Nach Oben

Abstract

Plant mass and yield of broccoli as affected by soil moisture.

The effect of water supply on total mass and yield of broccoli (Brassica oleracea L. var. italica, ‘Emperor’) was examined in an experiment carried out in a microplot field installation on three soil types: Gleyic Cambisol (sand) and Eutric Fluvisol (flood-plain loam) in spring and fall and on a Haplic Phaeosem (loessal loam) in fall. Soil moisture levels were established by irrigation under the following replacement protocols: 14 mm whenever the limit of 75% vol of the available soil water (ASW), 14 and 28 mm whenever the limit of 55% vol of ASW, and 14, 28, and 42 mm whenever the limit of 35% vol of ASW were reached. The highest total plant mass was achieved by irrigation at 75% vol of ASW on the sandy soil in spring cultivation, and at 55% vol of ASW (in doses of 28 mm) on the flood-plain loam in fall cultivation. The highest marketable yield (head mass) was obtained on the sandy soil at 55% vol of ASW (in doses of 14 mm) for both spring and fall production. The total plant mass and head mass was only significantly affected by reduced soil moisture at 35% vol of ASW in spring. At 75% vol of ASW, irrigation with 14 mm always resulted in reduced headmass. In fall, yield was not affected by soil moisture depletion or soil type. For the production of broccoli, it is recommended that irrigation be started when soil moisture falls below 55% vol of ASW, followed by a water application rates of either 14 or 28 mm.s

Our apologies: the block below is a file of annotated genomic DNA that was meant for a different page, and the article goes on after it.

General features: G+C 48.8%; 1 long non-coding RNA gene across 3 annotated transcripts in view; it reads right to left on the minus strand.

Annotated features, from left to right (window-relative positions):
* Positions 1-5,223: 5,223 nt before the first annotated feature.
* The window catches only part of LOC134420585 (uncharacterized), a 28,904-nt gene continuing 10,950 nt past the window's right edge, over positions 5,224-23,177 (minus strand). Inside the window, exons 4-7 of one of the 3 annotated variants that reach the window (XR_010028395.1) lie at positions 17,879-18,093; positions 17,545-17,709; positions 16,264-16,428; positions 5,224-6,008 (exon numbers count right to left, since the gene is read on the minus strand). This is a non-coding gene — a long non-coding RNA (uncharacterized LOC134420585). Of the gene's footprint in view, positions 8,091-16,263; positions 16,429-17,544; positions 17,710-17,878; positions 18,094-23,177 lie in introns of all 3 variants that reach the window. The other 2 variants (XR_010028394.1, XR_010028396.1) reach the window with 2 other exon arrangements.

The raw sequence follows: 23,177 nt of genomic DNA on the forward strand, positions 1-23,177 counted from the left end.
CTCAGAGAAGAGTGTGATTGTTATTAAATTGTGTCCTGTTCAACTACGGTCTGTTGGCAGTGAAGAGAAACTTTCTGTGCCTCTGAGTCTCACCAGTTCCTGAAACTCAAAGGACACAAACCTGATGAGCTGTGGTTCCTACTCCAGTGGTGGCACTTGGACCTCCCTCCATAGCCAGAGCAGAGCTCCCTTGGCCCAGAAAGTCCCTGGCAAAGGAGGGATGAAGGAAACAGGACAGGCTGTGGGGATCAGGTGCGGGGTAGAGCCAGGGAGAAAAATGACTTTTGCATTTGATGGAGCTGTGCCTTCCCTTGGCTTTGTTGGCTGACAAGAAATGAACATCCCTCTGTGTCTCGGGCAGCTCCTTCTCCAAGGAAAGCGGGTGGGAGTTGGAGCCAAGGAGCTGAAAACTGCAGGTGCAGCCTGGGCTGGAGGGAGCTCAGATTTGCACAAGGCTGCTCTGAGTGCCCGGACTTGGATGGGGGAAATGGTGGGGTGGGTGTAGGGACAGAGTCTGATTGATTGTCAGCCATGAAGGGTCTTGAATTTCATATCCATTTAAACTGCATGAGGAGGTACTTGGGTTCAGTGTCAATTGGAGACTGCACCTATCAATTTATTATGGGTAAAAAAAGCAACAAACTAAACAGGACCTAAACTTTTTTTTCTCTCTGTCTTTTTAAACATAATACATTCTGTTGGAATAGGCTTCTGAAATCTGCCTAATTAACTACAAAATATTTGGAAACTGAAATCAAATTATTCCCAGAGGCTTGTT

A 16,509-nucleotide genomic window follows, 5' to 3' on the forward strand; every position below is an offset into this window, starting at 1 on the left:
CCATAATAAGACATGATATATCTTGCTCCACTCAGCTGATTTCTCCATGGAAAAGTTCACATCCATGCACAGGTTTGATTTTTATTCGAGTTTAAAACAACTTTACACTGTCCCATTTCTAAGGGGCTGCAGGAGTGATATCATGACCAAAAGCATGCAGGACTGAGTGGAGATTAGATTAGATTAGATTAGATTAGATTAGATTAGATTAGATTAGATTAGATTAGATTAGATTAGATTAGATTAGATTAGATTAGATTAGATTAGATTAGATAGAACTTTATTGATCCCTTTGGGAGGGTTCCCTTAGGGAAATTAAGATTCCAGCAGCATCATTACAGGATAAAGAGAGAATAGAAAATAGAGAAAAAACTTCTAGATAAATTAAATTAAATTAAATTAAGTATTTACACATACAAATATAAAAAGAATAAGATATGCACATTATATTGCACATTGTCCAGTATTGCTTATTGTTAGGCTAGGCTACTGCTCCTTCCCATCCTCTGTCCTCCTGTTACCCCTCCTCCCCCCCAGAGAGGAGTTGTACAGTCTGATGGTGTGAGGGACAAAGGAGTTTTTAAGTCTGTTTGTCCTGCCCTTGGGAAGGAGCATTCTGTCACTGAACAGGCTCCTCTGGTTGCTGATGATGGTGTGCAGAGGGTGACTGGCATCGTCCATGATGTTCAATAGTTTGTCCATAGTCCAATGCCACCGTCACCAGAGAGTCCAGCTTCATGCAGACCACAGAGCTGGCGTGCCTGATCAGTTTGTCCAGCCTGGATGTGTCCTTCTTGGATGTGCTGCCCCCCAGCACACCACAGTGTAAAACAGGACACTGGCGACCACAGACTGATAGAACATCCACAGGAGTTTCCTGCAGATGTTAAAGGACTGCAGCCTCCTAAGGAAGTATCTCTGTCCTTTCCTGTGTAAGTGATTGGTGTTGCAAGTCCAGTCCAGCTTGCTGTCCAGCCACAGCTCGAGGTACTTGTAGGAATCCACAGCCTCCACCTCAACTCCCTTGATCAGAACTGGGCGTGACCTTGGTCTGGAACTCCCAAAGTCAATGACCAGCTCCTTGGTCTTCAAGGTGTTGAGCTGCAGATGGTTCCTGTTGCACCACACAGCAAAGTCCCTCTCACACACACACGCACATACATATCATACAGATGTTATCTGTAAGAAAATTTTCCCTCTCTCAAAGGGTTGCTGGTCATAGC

Gutezeit, B. 2006. Plant mass and yield of broccoli as affected by soil moisture. HortScience 41 (1), 113-118.